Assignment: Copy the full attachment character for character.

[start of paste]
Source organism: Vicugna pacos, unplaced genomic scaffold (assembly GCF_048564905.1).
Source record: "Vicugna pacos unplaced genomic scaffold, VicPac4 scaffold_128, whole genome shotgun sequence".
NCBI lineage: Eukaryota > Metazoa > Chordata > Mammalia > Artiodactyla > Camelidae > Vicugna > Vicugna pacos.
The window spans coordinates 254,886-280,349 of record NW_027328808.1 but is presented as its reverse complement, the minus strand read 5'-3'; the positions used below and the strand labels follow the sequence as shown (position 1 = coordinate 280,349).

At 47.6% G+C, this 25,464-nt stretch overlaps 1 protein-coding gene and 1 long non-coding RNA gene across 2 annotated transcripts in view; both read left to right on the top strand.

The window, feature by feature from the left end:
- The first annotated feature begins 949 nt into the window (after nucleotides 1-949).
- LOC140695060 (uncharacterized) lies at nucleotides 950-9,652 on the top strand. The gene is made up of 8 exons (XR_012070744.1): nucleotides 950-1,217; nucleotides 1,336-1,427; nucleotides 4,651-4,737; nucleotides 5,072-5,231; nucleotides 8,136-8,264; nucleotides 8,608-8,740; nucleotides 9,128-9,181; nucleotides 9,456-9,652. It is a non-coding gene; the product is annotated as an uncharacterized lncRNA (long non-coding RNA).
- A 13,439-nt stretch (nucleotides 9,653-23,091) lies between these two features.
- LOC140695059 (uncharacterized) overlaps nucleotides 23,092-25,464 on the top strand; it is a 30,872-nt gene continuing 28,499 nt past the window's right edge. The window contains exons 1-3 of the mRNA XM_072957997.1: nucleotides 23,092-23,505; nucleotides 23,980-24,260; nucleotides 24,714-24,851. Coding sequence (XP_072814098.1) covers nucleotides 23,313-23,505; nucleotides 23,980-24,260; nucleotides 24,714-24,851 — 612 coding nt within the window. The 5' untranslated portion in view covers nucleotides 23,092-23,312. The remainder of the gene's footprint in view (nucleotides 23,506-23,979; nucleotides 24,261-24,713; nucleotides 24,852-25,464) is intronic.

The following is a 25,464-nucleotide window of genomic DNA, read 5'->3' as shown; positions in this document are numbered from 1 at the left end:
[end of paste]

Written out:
Source organism: Vicugna pacos, unplaced genomic scaffold (assembly GCF_048564905.1).
Source record: "Vicugna pacos unplaced genomic scaffold, VicPac4 scaffold_128, whole genome shotgun sequence".
NCBI lineage: Eukaryota > Metazoa > Chordata > Mammalia > Artiodactyla > Camelidae > Vicugna > Vicugna pacos.
The window spans coordinates 254,886-280,349 of record NW_027328808.1 but is presented as its reverse complement, the minus strand read 5'-3'; the positions used below and the strand labels follow the sequence as shown (position 1 = coordinate 280,349).

At 47.6% G+C, this 25,464-nt stretch overlaps 1 protein-coding gene and 1 long non-coding RNA gene across 2 annotated transcripts in view; both read left to right on the top strand.

The window, feature by feature from the left end:
- The first annotated feature begins 949 nt into the window (after nucleotides 1-949).
- LOC140695060 (uncharacterized) lies at nucleotides 950-9,652 on the top strand. The gene is made up of 8 exons (XR_012070744.1): nucleotides 950-1,217; nucleotides 1,336-1,427; nucleotides 4,651-4,737; nucleotides 5,072-5,231; nucleotides 8,136-8,264; nucleotides 8,608-8,740; nucleotides 9,128-9,181; nucleotides 9,456-9,652. It is a non-coding gene; the product is annotated as an uncharacterized lncRNA (long non-coding RNA).
- A 13,439-nt stretch (nucleotides 9,653-23,091) lies between these two features.
- LOC140695059 (uncharacterized) overlaps nucleotides 23,092-25,464 on the top strand; it is a 30,872-nt gene continuing 28,499 nt past the window's right edge. The window contains exons 1-3 of the mRNA XM_072957997.1: nucleotides 23,092-23,505; nucleotides 23,980-24,260; nucleotides 24,714-24,851. Coding sequence (XP_072814098.1) covers nucleotides 23,313-23,505; nucleotides 23,980-24,260; nucleotides 24,714-24,851 — 612 coding nt within the window. The 5' untranslated portion in view covers nucleotides 23,092-23,312. The remainder of the gene's footprint in view (nucleotides 23,506-23,979; nucleotides 24,261-24,713; nucleotides 24,852-25,464) is intronic.

The following is a 25,464-nucleotide window of genomic DNA, read 5'->3' as shown; positions in this document are numbered from 1 at the left end: